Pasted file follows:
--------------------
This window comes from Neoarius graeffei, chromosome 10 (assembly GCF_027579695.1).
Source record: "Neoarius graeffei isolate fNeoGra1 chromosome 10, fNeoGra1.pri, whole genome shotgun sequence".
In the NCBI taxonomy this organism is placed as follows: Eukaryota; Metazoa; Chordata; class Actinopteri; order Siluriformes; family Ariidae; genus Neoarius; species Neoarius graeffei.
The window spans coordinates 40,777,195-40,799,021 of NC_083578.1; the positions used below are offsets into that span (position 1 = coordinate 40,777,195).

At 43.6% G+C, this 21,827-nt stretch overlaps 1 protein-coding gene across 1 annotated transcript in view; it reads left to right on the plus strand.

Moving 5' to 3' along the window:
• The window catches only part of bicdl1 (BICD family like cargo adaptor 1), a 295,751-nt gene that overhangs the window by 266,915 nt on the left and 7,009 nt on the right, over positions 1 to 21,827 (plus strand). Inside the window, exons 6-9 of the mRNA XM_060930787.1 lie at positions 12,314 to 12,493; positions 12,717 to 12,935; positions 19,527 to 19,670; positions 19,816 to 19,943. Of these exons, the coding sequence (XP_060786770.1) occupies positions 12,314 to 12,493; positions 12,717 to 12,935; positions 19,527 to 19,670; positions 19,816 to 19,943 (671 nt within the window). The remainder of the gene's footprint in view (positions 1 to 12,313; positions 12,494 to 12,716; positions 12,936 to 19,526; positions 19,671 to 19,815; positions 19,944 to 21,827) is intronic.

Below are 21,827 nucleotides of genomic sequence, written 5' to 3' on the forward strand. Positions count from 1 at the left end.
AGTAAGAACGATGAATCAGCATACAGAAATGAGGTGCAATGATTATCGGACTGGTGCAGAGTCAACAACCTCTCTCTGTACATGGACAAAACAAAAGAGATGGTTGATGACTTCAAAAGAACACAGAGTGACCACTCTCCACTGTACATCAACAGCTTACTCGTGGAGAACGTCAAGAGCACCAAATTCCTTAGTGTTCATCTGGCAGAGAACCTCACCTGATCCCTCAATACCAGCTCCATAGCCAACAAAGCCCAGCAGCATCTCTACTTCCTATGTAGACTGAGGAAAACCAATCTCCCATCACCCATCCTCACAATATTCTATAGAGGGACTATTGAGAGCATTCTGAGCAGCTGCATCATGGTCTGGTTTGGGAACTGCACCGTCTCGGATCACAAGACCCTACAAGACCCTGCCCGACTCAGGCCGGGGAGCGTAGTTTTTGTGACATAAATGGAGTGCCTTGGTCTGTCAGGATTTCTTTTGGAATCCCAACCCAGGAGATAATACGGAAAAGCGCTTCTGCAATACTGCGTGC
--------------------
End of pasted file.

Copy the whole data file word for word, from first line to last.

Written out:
This window comes from Neoarius graeffei, chromosome 10 (assembly GCF_027579695.1).
Source record: "Neoarius graeffei isolate fNeoGra1 chromosome 10, fNeoGra1.pri, whole genome shotgun sequence".
In the NCBI taxonomy this organism is placed as follows: Eukaryota; Metazoa; Chordata; class Actinopteri; order Siluriformes; family Ariidae; genus Neoarius; species Neoarius graeffei.
The window spans coordinates 40,777,195-40,799,021 of NC_083578.1; the positions used below are offsets into that span (position 1 = coordinate 40,777,195).

At 43.6% G+C, this 21,827-nt stretch overlaps 1 protein-coding gene across 1 annotated transcript in view; it reads left to right on the plus strand.

Moving 5' to 3' along the window:
• The window catches only part of bicdl1 (BICD family like cargo adaptor 1), a 295,751-nt gene that overhangs the window by 266,915 nt on the left and 7,009 nt on the right, over positions 1 to 21,827 (plus strand). Inside the window, exons 6-9 of the mRNA XM_060930787.1 lie at positions 12,314 to 12,493; positions 12,717 to 12,935; positions 19,527 to 19,670; positions 19,816 to 19,943. Of these exons, the coding sequence (XP_060786770.1) occupies positions 12,314 to 12,493; positions 12,717 to 12,935; positions 19,527 to 19,670; positions 19,816 to 19,943 (671 nt within the window). The remainder of the gene's footprint in view (positions 1 to 12,313; positions 12,494 to 12,716; positions 12,936 to 19,526; positions 19,671 to 19,815; positions 19,944 to 21,827) is intronic.

Below are 21,827 nucleotides of genomic sequence, written 5' to 3' on the forward strand. Positions count from 1 at the left end.
AGTAAGAACGATGAATCAGCATACAGAAATGAGGTGCAATGATTATCGGACTGGTGCAGAGTCAACAACCTCTCTCTGTACATGGACAAAACAAAAGAGATGGTTGATGACTTCAAAAGAACACAGAGTGACCACTCTCCACTGTACATCAACAGCTTACTCGTGGAGAACGTCAAGAGCACCAAATTCCTTAGTGTTCATCTGGCAGAGAACCTCACCTGATCCCTCAATACCAGCTCCATAGCCAACAAAGCCCAGCAGCATCTCTACTTCCTATGTAGACTGAGGAAAACCAATCTCCCATCACCCATCCTCACAATATTCTATAGAGGGACTATTGAGAGCATTCTGAGCAGCTGCATCATGGTCTGGTTTGGGAACTGCACCGTCTCGGATCACAAGACCCTACAAGACCCTGCCCGACTCAGGCCGGGGAGCGTAGTTTTTGTGACATAAATGGAGTGCCTTGGTCTGTCAGGATTTCTTTTGGAATCCCAACCCAGGAGATAATACGGAAAAGCGCTTCTGCAATACTGCGTGC